an ancient jug

In 1918, Ernst Bloch published his first edition of the Spirit of Utopia, beginning it with an observation on an ancient jug – Krug. The pitcher had been dug up from some place in the Franconia region. Bloch tells us that it brings a strangeness with it – Fremd fuehrt er hinein. It isn’t exceptionally beautiful – in fact, one could doubt it was beautiful at all, compared to other jugs from ancient times. Yet he likes it. There is something about it that has an Italian mood – perhaps it is roman. Yet its décor shows a very northern thing, a wilderness thing – from the Urwalde. It shows a bearded, savage man holding an uprooted pine sapling. He can imagine Tenier like peasants with big noses holding it and similar pitchers in their fists and drinking wine from it, “until they with the others had to disappear, as all good grounded handwork – bodenstandige Handarbeit - disappears.” He sees the wild man on the front of it descend, in the land, to the escutcheons of the nobility and the signs on taverns – a mysterious descent of the race of the savage in the heart of the Rhine country.

“Yet here, on our jug, the bearded man gazes immediately out of the shadows of the woods, the moist and dark wilderness of the oldest times approach all around, quite near, the head of the giant troll distributes his faunal, amulet-like, alchemical gaze. The speak out of a time, the old jugs, when the floppy ear and the fiery man could be seen in the evening fields in the Frranconia region, and havc kept the old man – das Alte - without allegory, literally, in peasant guise.”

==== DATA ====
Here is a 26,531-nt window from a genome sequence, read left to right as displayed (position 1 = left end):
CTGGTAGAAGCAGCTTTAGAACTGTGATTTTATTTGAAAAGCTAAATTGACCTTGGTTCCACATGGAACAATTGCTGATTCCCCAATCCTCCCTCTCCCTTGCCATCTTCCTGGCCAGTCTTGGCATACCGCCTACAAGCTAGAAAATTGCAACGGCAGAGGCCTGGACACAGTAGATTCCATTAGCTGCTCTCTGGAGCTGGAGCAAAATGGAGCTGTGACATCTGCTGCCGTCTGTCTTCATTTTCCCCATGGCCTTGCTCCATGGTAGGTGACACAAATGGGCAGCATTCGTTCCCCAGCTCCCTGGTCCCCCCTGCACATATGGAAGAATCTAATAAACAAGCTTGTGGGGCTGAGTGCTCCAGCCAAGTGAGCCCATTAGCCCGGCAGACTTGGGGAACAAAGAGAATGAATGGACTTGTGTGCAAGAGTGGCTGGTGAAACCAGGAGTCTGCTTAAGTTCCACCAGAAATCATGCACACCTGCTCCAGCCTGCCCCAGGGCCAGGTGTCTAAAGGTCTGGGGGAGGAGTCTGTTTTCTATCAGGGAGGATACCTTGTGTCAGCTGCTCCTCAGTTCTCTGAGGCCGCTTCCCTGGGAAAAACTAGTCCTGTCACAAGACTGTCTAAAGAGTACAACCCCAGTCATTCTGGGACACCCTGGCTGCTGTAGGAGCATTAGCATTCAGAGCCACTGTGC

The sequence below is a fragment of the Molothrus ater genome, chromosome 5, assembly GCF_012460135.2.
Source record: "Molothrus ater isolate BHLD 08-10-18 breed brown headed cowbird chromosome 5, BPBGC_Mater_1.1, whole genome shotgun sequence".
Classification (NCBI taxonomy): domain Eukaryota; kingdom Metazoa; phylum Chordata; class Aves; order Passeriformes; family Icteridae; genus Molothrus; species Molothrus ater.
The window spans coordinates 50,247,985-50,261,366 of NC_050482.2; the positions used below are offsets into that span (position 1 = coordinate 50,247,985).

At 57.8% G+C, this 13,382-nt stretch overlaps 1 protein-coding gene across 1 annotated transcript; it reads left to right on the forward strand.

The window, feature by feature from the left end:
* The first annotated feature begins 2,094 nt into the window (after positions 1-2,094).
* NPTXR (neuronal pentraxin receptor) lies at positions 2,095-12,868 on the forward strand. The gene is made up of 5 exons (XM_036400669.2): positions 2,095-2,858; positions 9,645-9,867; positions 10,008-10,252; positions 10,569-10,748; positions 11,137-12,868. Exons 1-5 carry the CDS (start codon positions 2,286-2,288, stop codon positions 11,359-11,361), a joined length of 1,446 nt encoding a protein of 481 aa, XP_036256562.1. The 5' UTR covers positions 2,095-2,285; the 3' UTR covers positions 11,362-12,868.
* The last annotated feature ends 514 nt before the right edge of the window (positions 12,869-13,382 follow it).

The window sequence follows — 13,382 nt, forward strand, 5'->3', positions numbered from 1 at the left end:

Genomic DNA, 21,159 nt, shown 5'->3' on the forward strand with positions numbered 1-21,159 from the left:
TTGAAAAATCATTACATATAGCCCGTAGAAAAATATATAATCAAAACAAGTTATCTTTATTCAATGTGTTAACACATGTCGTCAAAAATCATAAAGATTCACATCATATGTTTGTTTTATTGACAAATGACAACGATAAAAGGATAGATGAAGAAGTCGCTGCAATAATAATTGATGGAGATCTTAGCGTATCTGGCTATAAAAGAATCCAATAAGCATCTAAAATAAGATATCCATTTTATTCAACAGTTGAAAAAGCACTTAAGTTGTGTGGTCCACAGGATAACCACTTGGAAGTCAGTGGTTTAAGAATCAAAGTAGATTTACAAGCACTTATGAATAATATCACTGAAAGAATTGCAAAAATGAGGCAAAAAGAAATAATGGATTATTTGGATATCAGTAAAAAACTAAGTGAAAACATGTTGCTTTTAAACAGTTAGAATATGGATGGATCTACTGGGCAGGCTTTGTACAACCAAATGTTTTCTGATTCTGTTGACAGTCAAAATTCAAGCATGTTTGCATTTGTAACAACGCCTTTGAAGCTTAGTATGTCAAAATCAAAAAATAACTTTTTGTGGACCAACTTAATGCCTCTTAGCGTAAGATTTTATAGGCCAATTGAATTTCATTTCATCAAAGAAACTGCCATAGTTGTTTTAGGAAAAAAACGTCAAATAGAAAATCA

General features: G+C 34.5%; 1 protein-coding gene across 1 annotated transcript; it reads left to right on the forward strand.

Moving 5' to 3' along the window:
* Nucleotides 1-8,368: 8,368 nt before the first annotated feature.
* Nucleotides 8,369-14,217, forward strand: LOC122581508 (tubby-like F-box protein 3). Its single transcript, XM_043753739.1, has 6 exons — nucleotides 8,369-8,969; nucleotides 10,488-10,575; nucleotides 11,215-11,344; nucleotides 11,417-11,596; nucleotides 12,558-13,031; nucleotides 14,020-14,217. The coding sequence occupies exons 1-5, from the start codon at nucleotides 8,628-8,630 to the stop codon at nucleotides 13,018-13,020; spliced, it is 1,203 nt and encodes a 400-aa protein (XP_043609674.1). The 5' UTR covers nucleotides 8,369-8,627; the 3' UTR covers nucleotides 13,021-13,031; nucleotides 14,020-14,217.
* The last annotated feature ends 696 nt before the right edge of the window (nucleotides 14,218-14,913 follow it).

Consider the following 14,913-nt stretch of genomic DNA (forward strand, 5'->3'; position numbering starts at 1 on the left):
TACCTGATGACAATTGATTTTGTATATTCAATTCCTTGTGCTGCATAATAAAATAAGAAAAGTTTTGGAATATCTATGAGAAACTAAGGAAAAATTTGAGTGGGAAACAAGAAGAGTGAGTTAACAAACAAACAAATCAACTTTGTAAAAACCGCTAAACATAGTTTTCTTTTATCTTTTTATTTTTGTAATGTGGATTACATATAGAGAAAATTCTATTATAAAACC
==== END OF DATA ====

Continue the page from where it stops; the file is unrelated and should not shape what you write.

1918, of course, saw the entire collapse of the Wilhelmine order. And this context is important enough that I am aware, even as I bracket it, that I cannot bracket it. But I bring up this ancient jug of Bloch’s because of the connection – the thread, as he puts it – between the savage, the troll, the peasant, and the Roman, the South. The pitcher is a pioneer, came north to the wilderness where one could still see the wood people in the evening fields. Tacitus mocked the Germans for being so barbaric that they didn’t know about agriculture – they were complete meateaters.

The question of frontiers, and of time, was one that kept coming up, in 1783, for a certain Leipzig merchant, Jean Phillip Moeller. He was traveling through Italy without any servants. Noticing that in certain Italian towns his German boots were attracting attention, he changed to shoes and socks – evidently trying to fit in with the people. He spoke Italian. He toured the great sites, or some of them – he only spent a few hours in Florence. Later he wrote that his course, which took him from Dresden across the Brenner pass to Venice, and then to Rome, seemed like an “underground” journey. In Rome, he met his friend, an artist, who reported that certain artists had spread the rumor that the merchant was really Goethe. This was shot down by a man who said that he knew Goethe, and Moeller looked nothing like him. This made Moeller laugh.